• Waist: measuring the waist for your trousers is a personal preference as some people wear their trousers lower or higher than others.  Measure all the way round and do not be tempted to breath in and hold your breathe.
  • Waistcoat Length: this dimension should be from the bottom of the collar to just underneath where your belt would sit.

Points to Consider WIth Grooms Measurements

  • Do not pull the tape too tight when measuring you want to feel comfortable not stop the circulation.
  • Everyone has different proportions so while it is recommended that you follow the guide sizes you will need to provide accurate measurements for everyone.
  • Get a friend to help you measure.
  • It is perfectly acceptable to write your measurements down and take them with you where the tailor may confirm them by re-measuring.
  • Round any measurements off to the nearest quarter of an inch and if you are not sure check the size guides.  There will always be size charts available at your tailors or even online if you wish to check out your sizes before you order anything or even use your own suits as a guide for your size.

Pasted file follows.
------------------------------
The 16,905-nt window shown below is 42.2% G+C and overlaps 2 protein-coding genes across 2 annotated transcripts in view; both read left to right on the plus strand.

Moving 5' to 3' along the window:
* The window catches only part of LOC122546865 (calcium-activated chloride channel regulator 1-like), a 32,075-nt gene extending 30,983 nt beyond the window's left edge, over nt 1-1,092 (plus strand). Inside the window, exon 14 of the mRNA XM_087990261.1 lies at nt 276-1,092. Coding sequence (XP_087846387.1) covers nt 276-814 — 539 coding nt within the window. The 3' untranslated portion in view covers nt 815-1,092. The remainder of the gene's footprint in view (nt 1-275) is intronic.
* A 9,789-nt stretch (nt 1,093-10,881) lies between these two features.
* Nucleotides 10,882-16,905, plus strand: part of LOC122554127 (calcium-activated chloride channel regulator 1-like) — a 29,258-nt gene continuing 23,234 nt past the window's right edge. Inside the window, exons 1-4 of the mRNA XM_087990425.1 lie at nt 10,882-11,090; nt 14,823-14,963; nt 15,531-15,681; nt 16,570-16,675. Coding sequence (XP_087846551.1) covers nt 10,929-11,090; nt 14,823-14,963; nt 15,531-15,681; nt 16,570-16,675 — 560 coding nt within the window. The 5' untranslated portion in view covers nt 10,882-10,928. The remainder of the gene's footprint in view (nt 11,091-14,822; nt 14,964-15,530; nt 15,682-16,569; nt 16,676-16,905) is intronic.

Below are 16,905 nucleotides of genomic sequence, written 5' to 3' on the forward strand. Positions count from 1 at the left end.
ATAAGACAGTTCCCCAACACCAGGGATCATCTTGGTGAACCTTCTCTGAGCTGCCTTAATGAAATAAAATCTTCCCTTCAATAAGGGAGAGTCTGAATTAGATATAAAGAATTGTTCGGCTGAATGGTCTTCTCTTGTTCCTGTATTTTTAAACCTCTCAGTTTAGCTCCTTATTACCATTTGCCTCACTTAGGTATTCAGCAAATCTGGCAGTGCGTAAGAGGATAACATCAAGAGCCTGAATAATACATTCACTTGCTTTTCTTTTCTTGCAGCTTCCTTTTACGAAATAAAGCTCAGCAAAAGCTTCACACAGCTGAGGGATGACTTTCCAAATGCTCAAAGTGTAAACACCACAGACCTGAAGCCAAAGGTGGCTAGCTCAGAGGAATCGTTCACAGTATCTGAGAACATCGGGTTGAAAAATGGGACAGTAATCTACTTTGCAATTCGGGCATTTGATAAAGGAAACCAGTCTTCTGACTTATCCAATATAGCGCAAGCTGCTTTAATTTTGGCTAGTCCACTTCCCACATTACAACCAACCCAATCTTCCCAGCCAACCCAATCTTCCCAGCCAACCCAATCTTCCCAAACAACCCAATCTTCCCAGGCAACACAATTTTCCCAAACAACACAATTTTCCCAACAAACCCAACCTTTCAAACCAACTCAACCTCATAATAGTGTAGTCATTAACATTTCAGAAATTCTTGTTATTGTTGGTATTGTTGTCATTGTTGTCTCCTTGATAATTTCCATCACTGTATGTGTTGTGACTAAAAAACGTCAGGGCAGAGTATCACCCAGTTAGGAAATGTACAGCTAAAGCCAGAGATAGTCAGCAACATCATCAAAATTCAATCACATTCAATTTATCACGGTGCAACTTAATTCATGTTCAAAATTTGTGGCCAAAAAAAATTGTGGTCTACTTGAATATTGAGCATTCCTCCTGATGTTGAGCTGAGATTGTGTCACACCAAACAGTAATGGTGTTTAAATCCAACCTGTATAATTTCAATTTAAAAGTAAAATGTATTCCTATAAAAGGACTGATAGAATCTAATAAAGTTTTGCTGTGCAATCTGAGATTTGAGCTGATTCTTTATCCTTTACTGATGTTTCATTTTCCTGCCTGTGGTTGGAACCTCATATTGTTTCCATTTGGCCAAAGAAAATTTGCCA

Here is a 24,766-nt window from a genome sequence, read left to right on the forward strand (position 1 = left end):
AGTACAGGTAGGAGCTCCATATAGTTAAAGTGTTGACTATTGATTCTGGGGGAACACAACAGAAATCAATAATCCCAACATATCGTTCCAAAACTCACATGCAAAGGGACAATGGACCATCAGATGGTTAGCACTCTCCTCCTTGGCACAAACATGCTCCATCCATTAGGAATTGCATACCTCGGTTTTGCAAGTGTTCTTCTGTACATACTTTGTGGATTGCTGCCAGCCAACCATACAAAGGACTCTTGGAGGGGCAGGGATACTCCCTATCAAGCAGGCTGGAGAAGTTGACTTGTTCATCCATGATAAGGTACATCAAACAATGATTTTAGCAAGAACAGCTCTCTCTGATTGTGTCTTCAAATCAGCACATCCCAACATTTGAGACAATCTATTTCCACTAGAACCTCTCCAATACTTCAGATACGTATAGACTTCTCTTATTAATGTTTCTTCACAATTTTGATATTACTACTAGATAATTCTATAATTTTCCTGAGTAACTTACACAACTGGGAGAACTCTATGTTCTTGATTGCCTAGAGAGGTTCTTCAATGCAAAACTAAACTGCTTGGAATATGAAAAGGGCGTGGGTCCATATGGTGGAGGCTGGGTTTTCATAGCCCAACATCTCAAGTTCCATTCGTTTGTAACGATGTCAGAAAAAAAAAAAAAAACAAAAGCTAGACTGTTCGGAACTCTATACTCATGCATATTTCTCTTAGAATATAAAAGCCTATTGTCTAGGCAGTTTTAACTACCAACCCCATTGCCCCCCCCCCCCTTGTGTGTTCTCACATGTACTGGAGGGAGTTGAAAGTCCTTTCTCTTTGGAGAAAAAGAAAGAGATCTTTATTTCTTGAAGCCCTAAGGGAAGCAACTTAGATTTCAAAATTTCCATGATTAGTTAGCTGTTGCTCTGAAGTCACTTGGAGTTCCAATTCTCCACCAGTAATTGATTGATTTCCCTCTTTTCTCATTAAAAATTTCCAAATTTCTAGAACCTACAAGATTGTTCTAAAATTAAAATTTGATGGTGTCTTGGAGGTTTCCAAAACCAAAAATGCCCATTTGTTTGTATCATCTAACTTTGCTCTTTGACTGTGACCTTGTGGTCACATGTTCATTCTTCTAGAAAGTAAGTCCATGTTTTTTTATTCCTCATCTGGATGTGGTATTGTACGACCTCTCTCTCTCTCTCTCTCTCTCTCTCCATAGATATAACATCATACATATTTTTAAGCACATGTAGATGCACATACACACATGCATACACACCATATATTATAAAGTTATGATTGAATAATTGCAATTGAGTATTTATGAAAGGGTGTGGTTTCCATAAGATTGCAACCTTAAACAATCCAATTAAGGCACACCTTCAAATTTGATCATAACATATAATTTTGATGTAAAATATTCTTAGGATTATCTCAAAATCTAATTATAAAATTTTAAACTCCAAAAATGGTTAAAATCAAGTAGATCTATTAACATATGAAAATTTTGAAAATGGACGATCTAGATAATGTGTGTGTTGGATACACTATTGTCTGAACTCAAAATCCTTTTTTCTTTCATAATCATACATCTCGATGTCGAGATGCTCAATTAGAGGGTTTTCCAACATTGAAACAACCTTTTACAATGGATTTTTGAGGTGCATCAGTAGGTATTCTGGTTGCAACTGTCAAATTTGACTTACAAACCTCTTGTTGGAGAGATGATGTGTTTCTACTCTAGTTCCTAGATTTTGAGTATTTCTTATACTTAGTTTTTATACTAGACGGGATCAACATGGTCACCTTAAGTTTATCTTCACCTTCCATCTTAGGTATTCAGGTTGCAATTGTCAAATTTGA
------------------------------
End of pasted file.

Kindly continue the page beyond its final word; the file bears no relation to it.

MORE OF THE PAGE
• When measuring yourself it is preferable that you do not measure over your clothes.  If you feel more comfortable in clothes ensure they are not too thick so as to distort your figure and you will be advised not to wear jeans.
  • When your suit arrives, try it on straight away in order to have any adjustments finalised as soon as possible.

Grooms Size Guides

Approximate Collar Guide

Collar Size
14.5"
15.0"
15.5"
16.0"
16.5"
17.0"
17.5"
18.0"
18.5"
19.0"
19.5"
To Fit Chest
36"
38"
40"
42"
44"
46"
48"
50"
52"
54"
56"
Sleeve Length
34"
34"
35"
35.5"
35.5"
36"
36.5"
37"
37"
37.5"
37.5"

Hat Guide

Hat Size

Inches

Centimetres

6
19
49
6 1/8
19
49
6 1/4
20
50
6 3/8
20
51
6 1/2
20
52
6 5/8
21
53
6 3/4
21
54
6 7/8
22
56
7
22
56
7 1/8
22
57
7 1/4
23 1/8
58
7 3/8
23
59
7 1/2
24
61
7 5/8
24
61
7 3/4
24
63

Likely Kilt Lengths

Inside Leg 27 - 28 29 30 - 32 32 - 33 33+
Length 22 23 24 25 26

Jacket Lengths

Chest Size
26"
38"
40"
42"
44"
46"
48"
50"
Short Jacket
29.5"
29.75"
30"
30.25"
30.5"
30.75"
31"
31"
Sleeve
24.25"
24.5"
24.75"
25"
25.25"
25.5"
25.5"
25.75"
Regular Jacket
30.5"
30.75"
31"
31.25"
31.5"
31.75"
32"
32"
Sleeve
25.25"
25.5"
25.75"
26"
26.25"
26.5"
26.5"
26.75"
Long Jacket
31.5"
31.75"
32"
32.25"
32.5"
32.75"
33"
33"
Sleeve
26.25"
26.5"
26.75"
27"
27.25"
27.5"
27.5"
27.75"

 

Remember the tailors are professionals and are there to help you look wonderful in your outfit so relax and enjoy the experience!